Nancy Frishberg (she/her) has been a linguist in industry, since 1985. She currently calls herself a User Experience (UX) Strategist and Researcher. Frishberg has combined her expertise in language and human cognition with a longstanding interest in technology, working at IBM, Apple, Sun Microsystems and several consulting firms on behalf of clients in education, health and wellness, digital media, financial services, and civic design.

Most recently, she has been coaching teams, typically those seeking to learn more about UX methods and operations, and individuals, especially career changers, exploring new options for work.

She earned all her degrees in linguistics: AB (with honors) at University of California, Berkeley, the MA and PhD at University of California, San Diego. Her first career, in academia, focused on sign languages of Deaf people. She authored the primary reference text for training sign language interpreters, Interpreting: An Introduction, still in print after 35 years. This written examination for the US Registry of Interpreters for the Deaf to certify interpreters is based on this book.

Frishberg currently lives in rural Livermore, CA, on a ranch where they grow olives and produce EVOO.

Websites: (UX. and language) (extra virgin olive oil).


COURSE 2: Career Discernment

“Let me show you what I’m going to do with my degree in linguistics!”

Learn how to demonstrate how your unique set of skills – from critical thinking to cross-cultural competency – make you invaluable in any professional setting.

Every linguist wants to find meaningful expression of their research and analytical skills and training. Fortunately, navigating the professional realm with purpose and discernment requires both research and analysis. This course is designed to help participants prepare for what’s next by first noticing how they have already been expressing themselves professionally (through choices in coursework, research projects, previous professional experiences, volunteer work, etc.). This grounding is helpful for 1)  identifying the challenge(s) you want to tackle next 2)  identifying others who are confronting these challenges (organizations of interest for example) and then 3) finding ways to contribute and collaborate as a linguist. Ultimately, you will design ways of talking about your work that will enable potential colleagues to experience the benefit of bringing you on board – why hiring a linguist would be a great decision!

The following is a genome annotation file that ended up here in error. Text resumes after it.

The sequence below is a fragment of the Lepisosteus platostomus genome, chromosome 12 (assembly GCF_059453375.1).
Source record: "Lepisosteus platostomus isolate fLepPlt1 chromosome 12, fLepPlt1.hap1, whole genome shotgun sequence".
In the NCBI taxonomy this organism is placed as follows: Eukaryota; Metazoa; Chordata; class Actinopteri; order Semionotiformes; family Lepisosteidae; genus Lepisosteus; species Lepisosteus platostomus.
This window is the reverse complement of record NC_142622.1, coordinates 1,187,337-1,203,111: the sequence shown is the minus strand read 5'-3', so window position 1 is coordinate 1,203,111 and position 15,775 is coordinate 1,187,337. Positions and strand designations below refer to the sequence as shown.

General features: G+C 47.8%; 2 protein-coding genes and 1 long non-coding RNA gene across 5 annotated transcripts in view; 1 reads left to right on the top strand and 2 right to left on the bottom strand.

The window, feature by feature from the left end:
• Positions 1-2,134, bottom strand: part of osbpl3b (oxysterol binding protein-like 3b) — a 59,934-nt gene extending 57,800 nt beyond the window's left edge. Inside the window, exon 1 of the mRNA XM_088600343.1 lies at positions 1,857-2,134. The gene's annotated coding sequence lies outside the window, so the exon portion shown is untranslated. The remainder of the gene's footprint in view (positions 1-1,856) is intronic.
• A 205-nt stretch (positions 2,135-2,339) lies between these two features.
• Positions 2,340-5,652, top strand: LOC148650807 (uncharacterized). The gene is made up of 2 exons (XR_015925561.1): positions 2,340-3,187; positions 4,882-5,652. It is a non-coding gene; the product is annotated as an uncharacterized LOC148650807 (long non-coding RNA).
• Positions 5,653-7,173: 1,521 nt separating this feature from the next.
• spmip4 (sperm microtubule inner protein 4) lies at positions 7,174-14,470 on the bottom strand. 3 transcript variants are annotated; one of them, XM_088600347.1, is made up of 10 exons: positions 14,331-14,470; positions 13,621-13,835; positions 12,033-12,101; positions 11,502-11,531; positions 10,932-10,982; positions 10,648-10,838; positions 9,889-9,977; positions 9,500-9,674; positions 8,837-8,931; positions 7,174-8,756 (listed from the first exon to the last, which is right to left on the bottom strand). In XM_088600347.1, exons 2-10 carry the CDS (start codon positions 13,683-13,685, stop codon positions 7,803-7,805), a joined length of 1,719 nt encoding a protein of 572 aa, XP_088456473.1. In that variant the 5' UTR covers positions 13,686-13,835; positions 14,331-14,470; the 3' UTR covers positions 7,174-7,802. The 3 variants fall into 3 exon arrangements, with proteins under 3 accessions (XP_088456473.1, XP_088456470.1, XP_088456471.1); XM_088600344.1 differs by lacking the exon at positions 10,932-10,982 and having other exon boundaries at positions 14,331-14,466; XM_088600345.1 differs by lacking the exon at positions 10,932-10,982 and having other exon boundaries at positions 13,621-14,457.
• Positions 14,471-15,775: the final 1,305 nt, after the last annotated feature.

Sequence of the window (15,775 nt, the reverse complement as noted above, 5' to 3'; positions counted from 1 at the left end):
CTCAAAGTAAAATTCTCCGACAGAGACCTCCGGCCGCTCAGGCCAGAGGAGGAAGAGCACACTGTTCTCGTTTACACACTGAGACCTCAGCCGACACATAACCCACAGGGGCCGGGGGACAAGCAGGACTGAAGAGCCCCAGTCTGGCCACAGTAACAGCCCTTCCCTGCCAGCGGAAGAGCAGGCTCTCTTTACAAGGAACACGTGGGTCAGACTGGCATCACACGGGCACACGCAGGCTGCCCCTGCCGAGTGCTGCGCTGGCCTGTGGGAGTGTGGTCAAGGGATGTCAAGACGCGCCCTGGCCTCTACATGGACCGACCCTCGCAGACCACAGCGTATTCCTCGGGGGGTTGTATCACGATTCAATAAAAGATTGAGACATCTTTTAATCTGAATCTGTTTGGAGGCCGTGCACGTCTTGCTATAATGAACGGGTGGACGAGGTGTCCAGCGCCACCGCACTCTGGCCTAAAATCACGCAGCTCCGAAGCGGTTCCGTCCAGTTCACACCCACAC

Through interactive sessions and practical exercises, participants will gain valuable experience in talking about themselves, and specifically how they work. We will focus on how to frame skills effectively in job searches and networking endeavors to enable “would-be collaborators” to easily see how linguists think, work, and solve challenges. The course is designed not only to yield a set of “Grab-and-Go” language to be used in written and verbal career conversations, but ultimately to empower and equip career linguists with a sense of “choicefulness” and abundance when it comes to thinking about career next steps (where they might currently be sitting with overwhelm and scarcity).

This course will not be a repeat of the content in the general LCL program. Rather, it serves as an additional space for attendees to explore and apply LCL themes through in-depth peer collaboration. If you are someone who thrives in hands-on group settings, this course will provide an environment where you can immediately build on the main LCL program as you “try on” new ways of communicating about yourself and the ways that you can meaningfully contribute to the challenges that speak to you.

Instructor Bio:

The Career Discernment course is taught by Dr. Anna Marie Trester.

Anna is the founder of Career Linguist and is a career readiness instructor at Boise State University. As the author of Bringing Linguistics to Work and Employing Linguistics for Bloomsbury Press, she speaks and gives workshops as Career Linguist and with organizational partners PIER Consulting Group, The FrameWorks Institute, and Anecdote International.

Prior to joining FrameWorks, she served as the director of the MA in Language and Communication (MLC) program for the Department of Linguistics at Georgetown University, where she worked with students to apply their sociolinguistic training to professional contexts. In addition to her work at Boise State, she has taught courses at Georgetown University, Howard University, and University of Maryland, University College. Her courses have covered cross-cultural communication, language and social media, and the ethnography of communication.

As an applied sociolinguist, Anna has research interests in improvisation, performance, narrative, intertextuality, professional self-presentation, language and identity, language in social media, and the language of business. She is the co-editor (with renowned linguistics professor Deborah Tannen) of Discourse 2.0, published in 2013 by Georgetown University Press. Anna was profiled by the Linguistics Society of America in its December, 2014, member spotlight. She received her MA from New York University and her PhD in linguistics from Georgetown University.


Career Linguist

Employing Linguistics

Bringing Linguistics to Work